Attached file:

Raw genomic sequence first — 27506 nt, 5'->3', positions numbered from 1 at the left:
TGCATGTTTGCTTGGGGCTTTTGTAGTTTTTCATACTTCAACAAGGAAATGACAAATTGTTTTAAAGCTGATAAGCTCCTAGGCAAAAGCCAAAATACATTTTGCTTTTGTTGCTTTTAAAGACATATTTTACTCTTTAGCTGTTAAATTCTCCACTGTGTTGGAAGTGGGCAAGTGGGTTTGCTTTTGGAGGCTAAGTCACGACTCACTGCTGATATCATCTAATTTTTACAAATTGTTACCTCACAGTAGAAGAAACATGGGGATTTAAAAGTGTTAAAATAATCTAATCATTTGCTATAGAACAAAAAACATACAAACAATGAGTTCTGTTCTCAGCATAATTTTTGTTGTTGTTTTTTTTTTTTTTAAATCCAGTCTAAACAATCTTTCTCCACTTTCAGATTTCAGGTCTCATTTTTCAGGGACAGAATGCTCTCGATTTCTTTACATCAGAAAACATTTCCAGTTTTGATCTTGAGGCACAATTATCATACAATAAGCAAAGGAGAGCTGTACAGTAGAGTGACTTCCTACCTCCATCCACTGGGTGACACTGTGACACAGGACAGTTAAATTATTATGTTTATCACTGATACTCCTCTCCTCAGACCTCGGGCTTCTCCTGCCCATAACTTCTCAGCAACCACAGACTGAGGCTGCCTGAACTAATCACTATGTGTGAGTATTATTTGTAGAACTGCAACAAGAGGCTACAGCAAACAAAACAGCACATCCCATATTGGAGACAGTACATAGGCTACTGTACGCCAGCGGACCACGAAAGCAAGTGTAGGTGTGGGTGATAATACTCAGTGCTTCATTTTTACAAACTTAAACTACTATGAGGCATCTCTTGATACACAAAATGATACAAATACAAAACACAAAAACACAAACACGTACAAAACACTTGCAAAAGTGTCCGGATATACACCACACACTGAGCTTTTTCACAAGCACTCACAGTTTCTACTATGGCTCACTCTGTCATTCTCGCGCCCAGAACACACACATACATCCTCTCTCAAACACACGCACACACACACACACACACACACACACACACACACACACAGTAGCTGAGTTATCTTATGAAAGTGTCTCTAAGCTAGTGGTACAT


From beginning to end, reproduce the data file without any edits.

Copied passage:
Raw genomic sequence first — 27506 nt, 5'->3', positions numbered from 1 at the left:
TGCATGTTTGCTTGGGGCTTTTGTAGTTTTTCATACTTCAACAAGGAAATGACAAATTGTTTTAAAGCTGATAAGCTCCTAGGCAAAAGCCAAAATACATTTTGCTTTTGTTGCTTTTAAAGACATATTTTACTCTTTAGCTGTTAAATTCTCCACTGTGTTGGAAGTGGGCAAGTGGGTTTGCTTTTGGAGGCTAAGTCACGACTCACTGCTGATATCATCTAATTTTTACAAATTGTTACCTCACAGTAGAAGAAACATGGGGATTTAAAAGTGTTAAAATAATCTAATCATTTGCTATAGAACAAAAAACATACAAACAATGAGTTCTGTTCTCAGCATAATTTTTGTTGTTGTTTTTTTTTTTTTTAAATCCAGTCTAAACAATCTTTCTCCACTTTCAGATTTCAGGTCTCATTTTTCAGGGACAGAATGCTCTCGATTTCTTTACATCAGAAAACATTTCCAGTTTTGATCTTGAGGCACAATTATCATACAATAAGCAAAGGAGAGCTGTACAGTAGAGTGACTTCCTACCTCCATCCACTGGGTGACACTGTGACACAGGACAGTTAAATTATTATGTTTATCACTGATACTCCTCTCCTCAGACCTCGGGCTTCTCCTGCCCATAACTTCTCAGCAACCACAGACTGAGGCTGCCTGAACTAATCACTATGTGTGAGTATTATTTGTAGAACTGCAACAAGAGGCTACAGCAAACAAAACAGCACATCCCATATTGGAGACAGTACATAGGCTACTGTACGCCAGCGGACCACGAAAGCAAGTGTAGGTGTGGGTGATAATACTCAGTGCTTCATTTTTACAAACTTAAACTACTATGAGGCATCTCTTGATACACAAAATGATACAAATACAAAACACAAAAACACAAACACGTACAAAACACTTGCAAAAGTGTCCGGATATACACCACACACTGAGCTTTTTCACAAGCACTCACAGTTTCTACTATGGCTCACTCTGTCATTCTCGCGCCCAGAACACACACATACATCCTCTCTCAAACACACGCACACACACACACACACACACACACACACACACACACACAGTAGCTGAGTTATCTTATGAAAGTGTCTCTAAGCTAGTGGTACAT